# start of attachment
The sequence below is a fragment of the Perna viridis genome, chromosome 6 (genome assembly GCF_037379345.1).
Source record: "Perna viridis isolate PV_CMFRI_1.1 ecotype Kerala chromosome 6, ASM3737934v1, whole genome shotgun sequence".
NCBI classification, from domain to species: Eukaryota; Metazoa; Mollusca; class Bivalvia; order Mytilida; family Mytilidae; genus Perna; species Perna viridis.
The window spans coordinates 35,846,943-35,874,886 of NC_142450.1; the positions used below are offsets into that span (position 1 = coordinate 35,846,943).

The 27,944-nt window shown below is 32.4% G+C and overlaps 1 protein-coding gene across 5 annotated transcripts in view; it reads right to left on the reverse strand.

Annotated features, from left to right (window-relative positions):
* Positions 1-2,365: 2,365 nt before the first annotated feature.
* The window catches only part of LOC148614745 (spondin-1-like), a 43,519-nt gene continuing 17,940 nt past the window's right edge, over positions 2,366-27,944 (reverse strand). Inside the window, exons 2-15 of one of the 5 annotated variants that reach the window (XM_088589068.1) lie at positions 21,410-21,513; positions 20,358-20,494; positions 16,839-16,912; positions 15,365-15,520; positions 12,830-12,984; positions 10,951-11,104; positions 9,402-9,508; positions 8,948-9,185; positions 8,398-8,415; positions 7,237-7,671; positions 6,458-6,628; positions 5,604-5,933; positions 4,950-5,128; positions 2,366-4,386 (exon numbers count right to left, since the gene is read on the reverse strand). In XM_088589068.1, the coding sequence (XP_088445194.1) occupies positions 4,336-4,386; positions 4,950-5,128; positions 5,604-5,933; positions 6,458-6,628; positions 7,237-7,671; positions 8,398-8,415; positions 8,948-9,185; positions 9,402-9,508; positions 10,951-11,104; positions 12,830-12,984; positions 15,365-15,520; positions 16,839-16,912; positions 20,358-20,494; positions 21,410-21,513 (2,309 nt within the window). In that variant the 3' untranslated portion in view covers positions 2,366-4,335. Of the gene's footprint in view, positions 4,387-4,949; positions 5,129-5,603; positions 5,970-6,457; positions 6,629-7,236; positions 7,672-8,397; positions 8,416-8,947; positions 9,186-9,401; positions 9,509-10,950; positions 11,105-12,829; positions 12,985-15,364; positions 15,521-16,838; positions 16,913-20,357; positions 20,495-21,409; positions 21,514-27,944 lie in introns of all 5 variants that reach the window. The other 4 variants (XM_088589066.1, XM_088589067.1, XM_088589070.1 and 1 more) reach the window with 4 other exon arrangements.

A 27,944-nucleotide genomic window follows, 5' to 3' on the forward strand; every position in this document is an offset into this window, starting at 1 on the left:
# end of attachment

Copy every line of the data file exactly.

The sequence below is a fragment of the Perna viridis genome, chromosome 6 (genome assembly GCF_037379345.1).
Source record: "Perna viridis isolate PV_CMFRI_1.1 ecotype Kerala chromosome 6, ASM3737934v1, whole genome shotgun sequence".
NCBI classification, from domain to species: Eukaryota; Metazoa; Mollusca; class Bivalvia; order Mytilida; family Mytilidae; genus Perna; species Perna viridis.
The window spans coordinates 35,846,943-35,874,886 of NC_142450.1; the positions used below are offsets into that span (position 1 = coordinate 35,846,943).

The 27,944-nt window shown below is 32.4% G+C and overlaps 1 protein-coding gene across 5 annotated transcripts in view; it reads right to left on the reverse strand.

Annotated features, from left to right (window-relative positions):
* Positions 1-2,365: 2,365 nt before the first annotated feature.
* The window catches only part of LOC148614745 (spondin-1-like), a 43,519-nt gene continuing 17,940 nt past the window's right edge, over positions 2,366-27,944 (reverse strand). Inside the window, exons 2-15 of one of the 5 annotated variants that reach the window (XM_088589068.1) lie at positions 21,410-21,513; positions 20,358-20,494; positions 16,839-16,912; positions 15,365-15,520; positions 12,830-12,984; positions 10,951-11,104; positions 9,402-9,508; positions 8,948-9,185; positions 8,398-8,415; positions 7,237-7,671; positions 6,458-6,628; positions 5,604-5,933; positions 4,950-5,128; positions 2,366-4,386 (exon numbers count right to left, since the gene is read on the reverse strand). In XM_088589068.1, the coding sequence (XP_088445194.1) occupies positions 4,336-4,386; positions 4,950-5,128; positions 5,604-5,933; positions 6,458-6,628; positions 7,237-7,671; positions 8,398-8,415; positions 8,948-9,185; positions 9,402-9,508; positions 10,951-11,104; positions 12,830-12,984; positions 15,365-15,520; positions 16,839-16,912; positions 20,358-20,494; positions 21,410-21,513 (2,309 nt within the window). In that variant the 3' untranslated portion in view covers positions 2,366-4,335. Of the gene's footprint in view, positions 4,387-4,949; positions 5,129-5,603; positions 5,970-6,457; positions 6,629-7,236; positions 7,672-8,397; positions 8,416-8,947; positions 9,186-9,401; positions 9,509-10,950; positions 11,105-12,829; positions 12,985-15,364; positions 15,521-16,838; positions 16,913-20,357; positions 20,495-21,409; positions 21,514-27,944 lie in introns of all 5 variants that reach the window. The other 4 variants (XM_088589066.1, XM_088589067.1, XM_088589070.1 and 1 more) reach the window with 4 other exon arrangements.

A 27,944-nucleotide genomic window follows, 5' to 3' on the forward strand; every position in this document is an offset into this window, starting at 1 on the left: